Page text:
A-12— FRI., JAN. 28-SAt, JAN. 29,2000 THE UKIAH DAILY JOURNAL Friday, Jan. 28 OBITUARIES Josephine Inez Sozzoni At her request, no services will be held for Josephine Inez Sozzoni, who died Thursday, Jan. 27,2000, at the age of 90. Mrs. Sozzoni was bom Sept. 5, 1909, in Mendocino. She was employed with the House of Garner as a cook. Surviving are daughters Mary Henry of Anchorage, Alaska, Isabel Meek of Reno, Nev., Clara Phillips and her husband Norman of Ukiah; son, Augie Sozzoni and his wife Linda of Ukiah; sister, Alice Poe of Kansas; nine grandchildren; nine great-grandchildren; and numerous nieces and nephews. She was preceded in death by her husband Ernie, son, Matthew Chibante and a grandson, Ron Phillips. Arrangements are under the direction of the Eversole Mortuary. Frances Druliner EUGENE, Ore. - Funeral services for Frances Druliner were held oh Saturday, Jan. IS, at the Poole-Larsen Funeral Home in Eugene, Oregon. Mrs. Druliner died Wednesday, Jan. 12, 2000, of Parkinson's disease. She was 80. She was born Oct. 16,1919, in Bonanza, Ore. She graduated from high school at Sacred Heart Academy in Klamath Falls and attended the University of Oregon. On Dec. 26, 1938, she married M. Donald Druliner. She was a resident of Ukiah from 1956 to 1965, and also lived in Santa Rosa. She was employed with the U.S. Forest Service. Mrs. Druliner enjoyed her family, church, service and a widow's group. She was a member of Catholic Daughters for the Americas, a lay apostalate with the Sisters of the Holy Names of Jesus and Mary, and past president of the National Federation of Federal Employees. - Surviving are daughters Pam Druliner of McKenzie Bridge, Ore., Dawn Druliner of Derby, Kan., Patricia and Jini Druliner, and Vicki Davies, all of Silver Springs, Md.; sons Jerry of Bend, Ore., Don of Salem, Ore., and Dan of Seattle, Wash.; brothers Bob Mahoney of West Linn, Ore., Dan Mahoney of Glendale, Ariz., and Jim Mahoney of Salem, Ore.; sisters Melissa Bernadou of San Rafael, Mary Barni of Houston, Texas, and Louise McEntee of Pleasanton; six grandchildren; and four great-grandchildren. She is preceded in death by her husband M. Donald Druliner in 1985, and a granddaughter. Memorial contributions in her memory may be made to the St. Vin- Amateur weather watchers: To add your town to the map call 468-3526 Lake Mendocino Storage 64,819 acre feet Max allowed 122,500 acre-feet Inflow 452 cfs Outflow 78 cfs 'Unofficial temperatures TIDES High tide: 6:24 p.m. Low Ode: 11:25 p.m. High tide: 6:07 am. Low tide: 1:05 p.m. AIR QUALITY minimi 1/28 In UMah Ozone: .020 ppm (state standard .09) Carbon Monoxide: 1.48 ppm (20) Nitrogen Dioxide: .022 ppm (.25) SUNRISE/SUNSET Sunset today: 5:32 p.m. Sunrise tomorrow: 7:19 a.m. cent de Paul Society of Lane County, P.O. Box 24608, Eugene, OR 97402. Arrangements were under the direction of the Poole-Larsen Funeral Home, Eugene, Ore. Alice Garnet Casserly ROCHESTER, Wash. -At the family's request, no services will be held for Alice Garnet Casserly, who died Wednesday, Jan. 26,2000, at the age of 75. Cremation was under the direction of the Newell-Hoerling's Mortuary. She was born on April 2,1924, in Oral, S.D., and was a former resident of Harms Mobile Home Park in Fort Bragg. She went to school in Hot Springs, where she graduated in 1942. She moved to Northern California in 1942 following graduation from high school. She married Michael Casserly in 1964, in San Pablo. Together, they resided in Fort Bragg for 16 years before moving to Rochester, where she lived for five months. She was an avid beachcomber, gardener, seamstress and a friend to all. • ' Surviving are her husband, Mike Casserly, of Rochester, Wash.; daughter, Cheryl Dodd and her husband Edward of Rochester, Wash.;! grandchildren Tina Ennis of Salt Lake City, Utah, and Daniel Lissolo, of Budepest, Hungary; brother, Joseph Garnet and his wife Edith'of Hot Springs, S.D.; aunt, Blanche Garnet of Hot Springs, S.D.; cousin, Bob Garnet of Hot Springs, S.D.; and three great-grandchildren. Memorial donations in her memory may be made to the American Cancer Society, Memorial Program, P.O. Box 165, Chahalia, WA. The Newell-Hoerling's Mortuary of Centralia, Wash., was in charge of arrangements. LOTTERY NUMBERS DAILY 3:7,7,1. FANTASY 5:03,07,14,32,38. I DAILY DERBY: 1st Place: 10, Solid Gold. 2nd Place: 9, Winning Spirit. 3rd Place: 12, Lucky Charms. Race time: 1:49.06. Spay Cherries . Continued from Page A-l According to Robyn Bullard from the Humane Society for Inland Mendocino County, last year 957 dogs and 1,214 cats were euthanized in county pounds. "Some were abandoned adults; others were turned in because they were no longer wanted, and sadly, some consisted of entire broods of puppies and kittens surrendered by owners with no plan to find homes..." Bullard says. So during the month of February, and in support of Spay Day USA scheduled for Feb. 29, the Humane Society is offering low- income pet owners vouchers that will pay one-third of the cost to spay or neuter a dog or cat - on a first-come, first-served basis. "We ask, however, if you are able to cover costs yourself," she says, that people not apply for the voucher, and if possible, make donations to the Humane Society so "it will allow us to give out even more vouchers." Bullard says pet owners who use the excuse "I can't afford to spay my pet" are akin to people who say, "I bought a car but can't afford insurance." Furthermore, she says pets benefit from spay or neutering and it is "wives tales" that animals need to have a litter before having the procedures or will Recycling become fat and lazy. "Spaying and neutering not only curbs pet overpopulation," says Dr. Katy Sommers of the Mendocino Animal Hospital in Ukiah in Humane Society information, "but there are many health benefits as well. "In cats, it decreases the risk of life-threatening and contagious diseases, such as leukemia and FIV," Sommers says. "In all species it eliminates reproductive organ infection and protects against mammary cancer." Plus she said it helps control behavioral problems, like urine spraying in cats and fighting among dogs. The Humane Society adds that contrary to the popular belief that animals shouldn't be spayed or neutered until after they are 6 months old, many veterinarians "report the surgery is easier and quicker to perform" earlier and has "less complications and oftentimes is less expensive." In addition, the Mendocino Spay/Neuter Assistance Program, SNAP, has a program to alter feral cats - cats that don't let humans handle them and must be trapped to be spayed or neutered - not domesticated cats. Local veterinarians participating in the program are reimbursed by grant monies from the California Veterinary Medical Association, after performing a Continued from Page A-l But he didn't mean it. "George always said he wouldn't charge you for the ones you chew, just the ones you have in your basket," said cherry picker and McNab ranch resident Nancy Roca-Schneider. "So we'd just make ourselves sick" eating cherries, she said. Although most of the property isn't workable farmland, Dolan said it was priced at close to the going value of grapes. He said the hilly, higher ground at the ranch should be great for growing good-quality red-wine grapes. Barbara VuconccUoi/The Daily Journal "There are lUSt not enough These five puppies were abandoned along North State lhere are Just not enough Street about a week ago. Ukiah Veterinary Hospital took All* 9 them in, and fed and bathed them. The Milo Foundation is A 7 M P,1 tTI PT ft trying to find homes for the pups. z I.J.^JXXWXJ.AAWA o high-quality red grapes grown in Ukiah at this stage of the game," Dolan said. ' The ground has great permeability, good water retention and is well drained, he said. Dolan said the purchase is in response to the demand for Fetzer's organic wines, not to the impending end of a contract with the Fetzer family to sell its grapes exclusively to Brown- Forman, which bought the winery and Fetzer name in 1992. As with its other wine grapes, the new vineyard would be cultivated organically, Dolan said. "We wouldn't even consider growing anything other than organic fruit," he said. minimum number of privately paid surgeries. Along with the surgery, the altered feral cats have their right ears clipped one- fourth-to-one-half inch to show the procedure has been done. "After the minimum baseline requirements are met," says a recent SNAP newsletter, it "hopes that all feral alterations can be performed through this program." The Humane Society vouchers are redeemable at any veterinarian office in Ukiah, Redwood Valley, Willits and Laytonville. To apply for a voucher, owners should call the Humane Society beginning Feb. 1 at 485-0123. For the feral cat alteration program, SNAP says local participating offices include: the Mendocino Animal Hospital, the Ukiah Veterinary Hospital, Yokayo Veterinary Hospital, Dr. Mack-Fisher, Dr. Grasse, and Willits Animal Hospital. To get more information on this program, check out the CVMA web site: www.feralcat. com/trap- inst.html or write to SNAP at P.O. Box 4, Talmage, 95481. Continued from Page A-l It has to come from commercial recycling." And while EWM's proposal is "a great gesture, it just doesn't offer enough." Supervisor Richard Shoemaker agrees. "I think (Lycier is) right on target," he said. "The county's second smallest hauler," he pointed out, "offers one of the most comprehensive recycling programs in the county at next to (no cost)." . Not only should businesses be able to recycle without paying a fee, Shoemaker said, the $5 a month EWM charges residential customers to recycle also should be removed. "Mendocino County is performing horribly," he complained. The county's "recycling rate is dropping like a rock." Supervisors "spend more time discussing (garbage issues) than on all the other needs of the county combined," Supervisor David Colfax complained. "I think at this point, we can say 'no charges' for recycling." But Supervisor Patti Campbell contends "in reality, nothing is free." Even if recycling fees don't appear on customers' bills, they are probably hidden in the monthly charges ratepayers' receive. While the county should real- ize some savings when haulers switch from using the Ukiah landfill to channeling trash streams through proposed area transfer stations, the amount of that "windfall" remains undetermined, Campbell said. And if ratepayers aren't going to be asked to pay recycling fees, the county will have to subsidize the program, she said. Before making that kind of financial commitment, Campbell thinks the county needs "some real numbers about what we can (afford) to do." Board Chairman Michael Delbar suggests making any kind of decision regarding the toter program can wait until February, when the board "has a chance to wrap up a big part of the county's solid waste issues." Supervisors have approved a proposed EWM fee schedule for other services the company offers both commercial and residential customers, such as picking up extra residential garbage cans or commercial dumpsters, once-a-month on-call garbage collection and COD-bin (collect on delivery) collection. But before finally approving or rejecting the toter program, Campbell feels the county needs to have "further conversations with Empire Waste to get those costs down." Continued from Page A-l cations and cost to expand this program is fine once we discontinue our losses from the social center." The Adult Day Health Care program already has the staff it needs, so the six staff members of the Alzheimer's center will be offered positions as home assistance caregivers or laid off. Social Day/Alzheimer's program director Terry Baxter will also be losing her job. "Terry is well respected at the center and in the community but we have nothing to offer her," Phillips said, explaining that the Adult Day Health Care program is licensed by a different organization that requires all staff to have certain credentials. The Adult Day Health Care program offers: specialized health care services, a professional staff, physical, occupational, speech and psychological therapies, transportation to and from home and meals. ; The program accepts Medi» Cal and has a sliding scale for private pay clients, to ensure affordability for clients. Still, Phillips said she knows this change will not be easy on anyone involved. ' "Some people are accustomed to the social day setting," she said. "It's going to be a change, and that's harder for Alzheimer's patients and their stressed-out family and day care workers than it is for the rest of us." UKIAH 6 Theatre Ukiah High scores above median in state API The Dully Journal Shortly after the state released the Academic Performance Index (API) scores for all schools on Tuesday, calculations of the median scores for elementary, roadie and high schools were changed by UK state. The median score (meaning half of the schools scored higher, half scored lower) for elementary schools was adjusted to 629, for middle schools 633, and high schools 620, on a scale from 200 to 1000 with 800 being the statewide goal. Therefore, Ukiah High (in addition to Eagle Peak as reported in the Daily Journal) scored above the state median. All other Ukiah Unified School District scores fell below the state median. EYE OF THE BEHOLDER DAILY: 5:10,7:15,920 ADO. MAT. SAT. SUN & WED: 1:00,3:05 iFtiKS Q IMflMI •ID DAILY: 5:05,8:00 ADO. MAT. SAT, SUN & WED; 1:45 DAILY: 5:16,7:50 ADD. MAT. SAT, SUN & WED: 1:50 DAILY: 520,7:20,9:15 AGO. MAT. SAT. SUN i WED: 1:20,3:30 The TAUNDMHRIPIH DAILY: 5:30,8:15 ADD. MAT. SAT, SUN & WED: 1:40 SUPER NOVA DAILY: 9:30 DAILY: 5:25,7:45 ADD. MAT. SAT, SUN & WED: 1:30,3:30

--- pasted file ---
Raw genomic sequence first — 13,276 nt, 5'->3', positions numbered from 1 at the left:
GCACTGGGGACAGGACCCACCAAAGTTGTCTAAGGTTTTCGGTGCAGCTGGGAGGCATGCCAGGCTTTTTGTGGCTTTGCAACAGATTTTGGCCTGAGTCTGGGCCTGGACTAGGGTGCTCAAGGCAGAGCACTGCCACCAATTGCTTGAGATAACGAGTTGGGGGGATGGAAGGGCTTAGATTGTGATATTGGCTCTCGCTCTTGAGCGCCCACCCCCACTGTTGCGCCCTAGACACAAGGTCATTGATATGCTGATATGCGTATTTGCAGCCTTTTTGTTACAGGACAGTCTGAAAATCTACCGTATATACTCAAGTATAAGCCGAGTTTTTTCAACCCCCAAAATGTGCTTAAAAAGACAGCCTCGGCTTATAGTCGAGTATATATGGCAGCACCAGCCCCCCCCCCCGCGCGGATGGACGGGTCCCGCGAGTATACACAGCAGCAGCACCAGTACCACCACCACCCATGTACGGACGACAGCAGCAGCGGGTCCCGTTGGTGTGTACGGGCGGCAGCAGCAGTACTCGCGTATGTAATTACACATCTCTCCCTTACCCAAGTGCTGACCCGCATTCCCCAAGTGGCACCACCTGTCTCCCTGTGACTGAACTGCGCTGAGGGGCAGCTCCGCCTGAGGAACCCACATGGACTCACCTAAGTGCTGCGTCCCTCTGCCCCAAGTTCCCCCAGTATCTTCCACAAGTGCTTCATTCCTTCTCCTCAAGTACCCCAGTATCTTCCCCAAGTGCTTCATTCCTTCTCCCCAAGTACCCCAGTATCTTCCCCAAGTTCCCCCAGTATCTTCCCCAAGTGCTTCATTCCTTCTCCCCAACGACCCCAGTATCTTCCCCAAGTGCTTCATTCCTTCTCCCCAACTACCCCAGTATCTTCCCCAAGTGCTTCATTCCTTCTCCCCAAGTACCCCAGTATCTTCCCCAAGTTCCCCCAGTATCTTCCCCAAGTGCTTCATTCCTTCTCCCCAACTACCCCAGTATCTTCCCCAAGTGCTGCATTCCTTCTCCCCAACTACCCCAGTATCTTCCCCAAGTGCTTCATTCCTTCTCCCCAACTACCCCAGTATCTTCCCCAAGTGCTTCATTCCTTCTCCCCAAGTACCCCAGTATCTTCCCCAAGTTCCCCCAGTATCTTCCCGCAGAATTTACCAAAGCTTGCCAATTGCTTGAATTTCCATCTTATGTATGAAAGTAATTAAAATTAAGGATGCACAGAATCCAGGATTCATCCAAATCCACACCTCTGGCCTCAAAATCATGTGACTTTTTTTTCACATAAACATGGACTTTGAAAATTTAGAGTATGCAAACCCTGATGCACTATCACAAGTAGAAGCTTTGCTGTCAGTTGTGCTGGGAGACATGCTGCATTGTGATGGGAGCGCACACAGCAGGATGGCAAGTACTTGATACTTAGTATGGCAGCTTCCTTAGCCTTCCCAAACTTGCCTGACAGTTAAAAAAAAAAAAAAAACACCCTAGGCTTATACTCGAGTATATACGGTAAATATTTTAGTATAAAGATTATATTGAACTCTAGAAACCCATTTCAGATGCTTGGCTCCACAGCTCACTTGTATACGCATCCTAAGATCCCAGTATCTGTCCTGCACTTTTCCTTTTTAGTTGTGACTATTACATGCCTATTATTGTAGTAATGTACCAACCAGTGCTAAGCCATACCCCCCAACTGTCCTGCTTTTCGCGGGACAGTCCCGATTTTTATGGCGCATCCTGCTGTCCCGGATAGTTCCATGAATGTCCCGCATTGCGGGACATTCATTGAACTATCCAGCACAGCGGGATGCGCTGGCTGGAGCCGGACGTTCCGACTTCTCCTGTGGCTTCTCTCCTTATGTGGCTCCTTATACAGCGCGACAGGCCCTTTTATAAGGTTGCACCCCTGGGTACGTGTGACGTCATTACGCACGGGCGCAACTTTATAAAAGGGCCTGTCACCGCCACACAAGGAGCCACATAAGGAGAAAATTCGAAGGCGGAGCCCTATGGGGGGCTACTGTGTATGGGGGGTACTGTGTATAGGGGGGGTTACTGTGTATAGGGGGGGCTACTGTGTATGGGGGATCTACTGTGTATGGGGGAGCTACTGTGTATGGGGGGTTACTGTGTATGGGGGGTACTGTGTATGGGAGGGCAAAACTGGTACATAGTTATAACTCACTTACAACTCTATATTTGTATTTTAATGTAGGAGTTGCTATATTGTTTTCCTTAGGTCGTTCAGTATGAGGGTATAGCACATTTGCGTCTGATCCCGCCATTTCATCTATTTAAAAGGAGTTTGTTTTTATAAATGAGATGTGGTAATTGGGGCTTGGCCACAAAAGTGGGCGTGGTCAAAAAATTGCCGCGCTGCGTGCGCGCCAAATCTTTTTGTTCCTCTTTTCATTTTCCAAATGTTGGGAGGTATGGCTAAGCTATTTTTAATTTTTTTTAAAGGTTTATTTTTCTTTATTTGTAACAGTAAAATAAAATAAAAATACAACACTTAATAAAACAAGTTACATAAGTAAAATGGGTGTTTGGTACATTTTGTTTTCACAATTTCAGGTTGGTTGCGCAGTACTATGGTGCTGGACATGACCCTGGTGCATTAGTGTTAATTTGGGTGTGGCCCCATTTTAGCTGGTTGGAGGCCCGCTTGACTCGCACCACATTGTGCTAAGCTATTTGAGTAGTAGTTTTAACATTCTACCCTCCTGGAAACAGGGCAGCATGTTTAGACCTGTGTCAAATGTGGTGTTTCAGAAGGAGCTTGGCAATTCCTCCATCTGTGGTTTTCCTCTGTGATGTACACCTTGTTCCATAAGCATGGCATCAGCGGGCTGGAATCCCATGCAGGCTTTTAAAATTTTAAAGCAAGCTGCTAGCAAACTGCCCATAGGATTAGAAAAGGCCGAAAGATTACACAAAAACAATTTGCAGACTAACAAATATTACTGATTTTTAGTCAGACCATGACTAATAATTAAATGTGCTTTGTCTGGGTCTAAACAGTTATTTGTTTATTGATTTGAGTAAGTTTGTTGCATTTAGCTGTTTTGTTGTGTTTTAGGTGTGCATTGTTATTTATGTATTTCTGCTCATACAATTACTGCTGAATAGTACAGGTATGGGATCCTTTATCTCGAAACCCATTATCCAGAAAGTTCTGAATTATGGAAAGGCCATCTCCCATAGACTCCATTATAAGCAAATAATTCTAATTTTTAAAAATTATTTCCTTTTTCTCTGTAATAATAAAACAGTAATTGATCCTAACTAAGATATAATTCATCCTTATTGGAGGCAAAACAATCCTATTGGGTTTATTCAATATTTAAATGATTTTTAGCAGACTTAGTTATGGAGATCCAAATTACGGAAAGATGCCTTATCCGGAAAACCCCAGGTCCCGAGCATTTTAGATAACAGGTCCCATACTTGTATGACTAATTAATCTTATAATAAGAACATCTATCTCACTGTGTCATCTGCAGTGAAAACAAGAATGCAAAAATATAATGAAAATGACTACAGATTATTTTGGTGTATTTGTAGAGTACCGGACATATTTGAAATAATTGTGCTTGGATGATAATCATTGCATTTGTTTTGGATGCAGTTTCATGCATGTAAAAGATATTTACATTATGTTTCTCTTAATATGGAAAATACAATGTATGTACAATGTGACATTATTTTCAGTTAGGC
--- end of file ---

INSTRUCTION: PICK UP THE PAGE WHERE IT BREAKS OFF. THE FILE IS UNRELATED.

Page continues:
What members have found on this page

Get access to

  • The largest online newspaper archive
  • 11,200+ newspapers from the 1700s–2000s
  • Millions of additional pages added every month

Try it free